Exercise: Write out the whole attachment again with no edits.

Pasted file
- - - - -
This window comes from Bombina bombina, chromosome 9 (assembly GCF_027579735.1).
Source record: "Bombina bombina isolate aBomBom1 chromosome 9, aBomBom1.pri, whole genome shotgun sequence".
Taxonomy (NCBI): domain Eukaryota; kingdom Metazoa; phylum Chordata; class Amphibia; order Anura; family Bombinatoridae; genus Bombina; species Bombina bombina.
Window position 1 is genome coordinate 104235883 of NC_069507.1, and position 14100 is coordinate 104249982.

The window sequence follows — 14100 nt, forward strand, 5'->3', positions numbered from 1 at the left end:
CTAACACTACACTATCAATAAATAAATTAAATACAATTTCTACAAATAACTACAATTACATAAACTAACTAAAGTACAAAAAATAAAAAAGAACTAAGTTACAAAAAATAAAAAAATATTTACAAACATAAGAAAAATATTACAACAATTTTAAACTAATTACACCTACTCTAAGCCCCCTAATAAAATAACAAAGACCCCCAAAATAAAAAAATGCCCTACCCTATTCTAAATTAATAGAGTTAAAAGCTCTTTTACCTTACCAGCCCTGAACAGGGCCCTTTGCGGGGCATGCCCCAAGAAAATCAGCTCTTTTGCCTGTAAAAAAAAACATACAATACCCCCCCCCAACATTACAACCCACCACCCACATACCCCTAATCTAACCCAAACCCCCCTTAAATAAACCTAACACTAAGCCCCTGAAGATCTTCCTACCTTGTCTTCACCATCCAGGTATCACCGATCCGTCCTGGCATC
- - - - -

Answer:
This window comes from Bombina bombina, chromosome 9 (assembly GCF_027579735.1).
Source record: "Bombina bombina isolate aBomBom1 chromosome 9, aBomBom1.pri, whole genome shotgun sequence".
Taxonomy (NCBI): domain Eukaryota; kingdom Metazoa; phylum Chordata; class Amphibia; order Anura; family Bombinatoridae; genus Bombina; species Bombina bombina.
Window position 1 is genome coordinate 104235883 of NC_069507.1, and position 14100 is coordinate 104249982.

The window sequence follows — 14100 nt, forward strand, 5'->3', positions numbered from 1 at the left end:
CTAACACTACACTATCAATAAATAAATTAAATACAATTTCTACAAATAACTACAATTACATAAACTAACTAAAGTACAAAAAATAAAAAAGAACTAAGTTACAAAAAATAAAAAAATATTTACAAACATAAGAAAAATATTACAACAATTTTAAACTAATTACACCTACTCTAAGCCCCCTAATAAAATAACAAAGACCCCCAAAATAAAAAAATGCCCTACCCTATTCTAAATTAATAGAGTTAAAAGCTCTTTTACCTTACCAGCCCTGAACAGGGCCCTTTGCGGGGCATGCCCCAAGAAAATCAGCTCTTTTGCCTGTAAAAAAAAACATACAATACCCCCCCCCAACATTACAACCCACCACCCACATACCCCTAATCTAACCCAAACCCCCCTTAAATAAACCTAACACTAAGCCCCTGAAGATCTTCCTACCTTGTCTTCACCATCCAGGTATCACCGATCCGTCCTGGCATC